Current State of the Housing Market
This is a market overview for mid-July.
First, two national mortgage lenders have recently closed: First Guaranty Mortgage Corp. and non-QM lender Sprout Mortgage. With refinance activity mostly shut down, there will likely be more mortgage lenders closing soon. However, this will not be like the lender implosion following the housing bubble, since the quality of recent loans - and the structure of the industry - is very different from the bubble years.
Lenders that have focused on refinancings will be hit the hardest. Here is a graph of the Mortgage Bankers Association’s (MBA) refinance index showing the index is near the lowest level since the year 2000. The purchase market is holding up better.
But the big story continues to be the recent sharp increase in inventory.
Inventory is Housing’s Crystal Ball
The NAR reported inventory was down 4.1% year-over-year in May. Other sources, such as Altos Research and Realtor.com, indicate active inventory was up year-over-year (YoY) in May and is now up sharply in early July.
The early local market reports for June show inventory up over 47% YoY for these markets! These same markets were up less than 20% YoY in May.
It is important to realize inventory is both increasing rapidly and still very low. Here is a graph from Realtor.com’s June Housing Trends Report. This shows their estimate of active inventory over the last six years. Currently inventory is rising quickly, but still far below normal. Note: the Red dot is my estimate for July.
Since inventory was declining rapidly for most of 2020, and it is very likely that inventory will be up in late August compared to 2020.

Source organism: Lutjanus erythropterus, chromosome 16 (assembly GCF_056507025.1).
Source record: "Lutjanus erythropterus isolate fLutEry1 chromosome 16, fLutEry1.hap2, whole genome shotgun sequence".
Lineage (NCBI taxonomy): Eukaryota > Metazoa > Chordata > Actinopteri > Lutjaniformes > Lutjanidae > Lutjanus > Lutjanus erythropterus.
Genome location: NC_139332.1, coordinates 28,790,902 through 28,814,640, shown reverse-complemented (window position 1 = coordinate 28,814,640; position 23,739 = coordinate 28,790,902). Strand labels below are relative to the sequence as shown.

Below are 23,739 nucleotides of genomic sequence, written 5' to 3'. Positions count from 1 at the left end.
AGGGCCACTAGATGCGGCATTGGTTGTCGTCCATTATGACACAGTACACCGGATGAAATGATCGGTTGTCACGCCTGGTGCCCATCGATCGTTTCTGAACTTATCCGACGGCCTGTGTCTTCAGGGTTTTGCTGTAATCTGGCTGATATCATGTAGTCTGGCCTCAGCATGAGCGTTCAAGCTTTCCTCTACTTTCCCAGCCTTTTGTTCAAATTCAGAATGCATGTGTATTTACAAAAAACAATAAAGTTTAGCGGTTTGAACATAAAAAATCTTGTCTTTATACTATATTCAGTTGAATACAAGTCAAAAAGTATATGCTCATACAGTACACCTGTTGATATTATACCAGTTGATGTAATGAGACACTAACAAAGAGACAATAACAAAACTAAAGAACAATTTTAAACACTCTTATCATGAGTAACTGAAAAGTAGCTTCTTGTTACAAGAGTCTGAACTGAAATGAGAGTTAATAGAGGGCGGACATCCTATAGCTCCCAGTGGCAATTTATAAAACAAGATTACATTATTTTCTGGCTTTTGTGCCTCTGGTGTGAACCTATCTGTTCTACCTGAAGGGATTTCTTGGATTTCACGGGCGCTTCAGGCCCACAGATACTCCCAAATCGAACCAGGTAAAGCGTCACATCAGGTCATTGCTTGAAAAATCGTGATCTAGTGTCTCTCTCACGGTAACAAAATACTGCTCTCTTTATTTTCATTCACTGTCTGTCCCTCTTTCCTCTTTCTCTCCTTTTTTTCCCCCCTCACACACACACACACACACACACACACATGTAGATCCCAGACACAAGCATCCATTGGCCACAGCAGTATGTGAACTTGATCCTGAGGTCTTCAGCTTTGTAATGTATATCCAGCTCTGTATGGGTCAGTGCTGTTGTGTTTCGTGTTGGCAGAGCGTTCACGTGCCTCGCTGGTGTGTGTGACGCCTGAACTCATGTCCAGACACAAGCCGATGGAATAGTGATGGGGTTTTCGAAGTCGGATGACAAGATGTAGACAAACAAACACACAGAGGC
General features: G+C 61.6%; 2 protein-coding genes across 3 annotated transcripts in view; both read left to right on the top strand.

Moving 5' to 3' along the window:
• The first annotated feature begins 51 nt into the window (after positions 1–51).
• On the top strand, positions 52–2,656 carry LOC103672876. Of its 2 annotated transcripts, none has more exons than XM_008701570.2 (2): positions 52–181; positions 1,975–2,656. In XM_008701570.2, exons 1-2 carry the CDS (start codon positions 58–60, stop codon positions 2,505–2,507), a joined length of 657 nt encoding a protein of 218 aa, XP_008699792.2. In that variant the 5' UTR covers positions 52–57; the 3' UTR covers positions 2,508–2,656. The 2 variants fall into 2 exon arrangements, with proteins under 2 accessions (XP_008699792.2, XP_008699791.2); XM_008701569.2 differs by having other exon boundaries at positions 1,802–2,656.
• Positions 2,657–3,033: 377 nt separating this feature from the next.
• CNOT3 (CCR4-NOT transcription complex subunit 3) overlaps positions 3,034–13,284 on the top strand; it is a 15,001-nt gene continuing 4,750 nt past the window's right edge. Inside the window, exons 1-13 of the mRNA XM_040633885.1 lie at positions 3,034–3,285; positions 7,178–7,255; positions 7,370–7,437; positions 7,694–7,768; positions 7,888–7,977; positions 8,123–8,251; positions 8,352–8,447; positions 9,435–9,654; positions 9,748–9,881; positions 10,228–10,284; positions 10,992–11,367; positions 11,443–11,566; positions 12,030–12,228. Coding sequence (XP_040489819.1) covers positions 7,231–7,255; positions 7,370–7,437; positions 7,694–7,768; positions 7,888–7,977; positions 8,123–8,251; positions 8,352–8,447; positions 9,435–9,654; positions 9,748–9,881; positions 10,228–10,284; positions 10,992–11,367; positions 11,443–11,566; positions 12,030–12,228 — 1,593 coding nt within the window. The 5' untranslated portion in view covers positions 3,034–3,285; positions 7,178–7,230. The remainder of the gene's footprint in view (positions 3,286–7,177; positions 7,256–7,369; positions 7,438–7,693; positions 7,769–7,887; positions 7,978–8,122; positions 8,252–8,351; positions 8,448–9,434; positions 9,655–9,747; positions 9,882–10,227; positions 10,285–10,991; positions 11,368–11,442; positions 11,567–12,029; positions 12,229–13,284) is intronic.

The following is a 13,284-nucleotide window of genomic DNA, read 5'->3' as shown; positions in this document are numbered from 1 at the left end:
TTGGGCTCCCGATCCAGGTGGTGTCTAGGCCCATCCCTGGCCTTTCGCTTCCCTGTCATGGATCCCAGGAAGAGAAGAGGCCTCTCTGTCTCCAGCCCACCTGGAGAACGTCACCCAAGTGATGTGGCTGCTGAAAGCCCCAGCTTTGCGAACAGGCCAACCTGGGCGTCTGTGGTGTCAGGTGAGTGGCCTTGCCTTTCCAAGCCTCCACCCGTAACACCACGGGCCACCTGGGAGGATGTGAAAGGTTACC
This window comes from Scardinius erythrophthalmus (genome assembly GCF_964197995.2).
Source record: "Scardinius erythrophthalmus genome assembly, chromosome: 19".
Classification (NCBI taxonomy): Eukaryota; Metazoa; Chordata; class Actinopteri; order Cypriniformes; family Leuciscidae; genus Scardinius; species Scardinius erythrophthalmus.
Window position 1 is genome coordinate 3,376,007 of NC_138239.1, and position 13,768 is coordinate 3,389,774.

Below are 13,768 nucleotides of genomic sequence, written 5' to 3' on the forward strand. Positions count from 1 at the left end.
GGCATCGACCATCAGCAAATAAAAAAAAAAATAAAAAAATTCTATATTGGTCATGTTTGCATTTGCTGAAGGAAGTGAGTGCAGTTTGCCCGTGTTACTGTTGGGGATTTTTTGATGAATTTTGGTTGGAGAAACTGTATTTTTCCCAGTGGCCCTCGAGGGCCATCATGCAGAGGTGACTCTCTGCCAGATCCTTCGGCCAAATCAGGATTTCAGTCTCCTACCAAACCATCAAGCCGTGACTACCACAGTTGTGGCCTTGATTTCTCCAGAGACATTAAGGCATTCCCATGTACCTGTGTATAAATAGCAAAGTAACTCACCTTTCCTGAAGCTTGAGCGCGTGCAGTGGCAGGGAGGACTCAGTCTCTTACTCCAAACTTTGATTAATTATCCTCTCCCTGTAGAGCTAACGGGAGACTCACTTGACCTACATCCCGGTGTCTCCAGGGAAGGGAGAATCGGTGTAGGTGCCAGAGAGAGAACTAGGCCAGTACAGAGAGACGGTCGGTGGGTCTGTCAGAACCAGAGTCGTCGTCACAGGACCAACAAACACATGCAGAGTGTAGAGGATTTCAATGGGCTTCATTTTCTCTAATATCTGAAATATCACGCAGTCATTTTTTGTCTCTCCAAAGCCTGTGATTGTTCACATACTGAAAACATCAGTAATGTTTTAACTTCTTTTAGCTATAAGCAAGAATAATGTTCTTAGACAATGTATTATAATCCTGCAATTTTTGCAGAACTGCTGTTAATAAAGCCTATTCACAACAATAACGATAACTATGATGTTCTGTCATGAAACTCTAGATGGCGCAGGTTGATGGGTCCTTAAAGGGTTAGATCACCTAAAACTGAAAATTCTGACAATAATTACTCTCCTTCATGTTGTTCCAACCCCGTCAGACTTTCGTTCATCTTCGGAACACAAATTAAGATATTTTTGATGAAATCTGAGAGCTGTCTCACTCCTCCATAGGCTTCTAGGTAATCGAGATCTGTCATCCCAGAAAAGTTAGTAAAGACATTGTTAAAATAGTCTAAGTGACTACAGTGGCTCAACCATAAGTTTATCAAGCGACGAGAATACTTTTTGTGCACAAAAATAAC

This week Altos Research released inventory data as of July 11th showing that Inventory is increasing rapidly. Inventory is usually flat - or declines slightly - over the 4th of July weekend. This year inventory was up 3.2% from the previous week.
Here is a graph using the Altos inventory data of the trend comparing to 2020 and 2019. The dotted red line is the recent trend compared to 2020 - and at the current pace, inventory will be up compared to 2020 in late August. The dashed grey line is comparing to 2019, and based on the current trend, it is possible inventory will be back to 2019 levels by the beginning of 2023.
For new homes, there are 5.0 months of homes under construction - well above the normal level (total inventory is at 7.7 months, but that includes homes not started). This elevated level of homes under construction is due to supply chain constraints. This is close to the record set in 1980. However, there are still very few completed homes for sale.
And for housing starts there are a record 1.665 million units under construction. This eclipses the previous record of 1.628 million units that were under construction (mostly apartments in 1973 for the baby boom generation).
Reported house price growth is still very strong, and the Case-Shiller National Index will likely still show close to 20% year-over-year growth for May (to be released on July 26th). The recent slowdown will take some time to show up in the price indexes, see: When will House Price Growth Slow?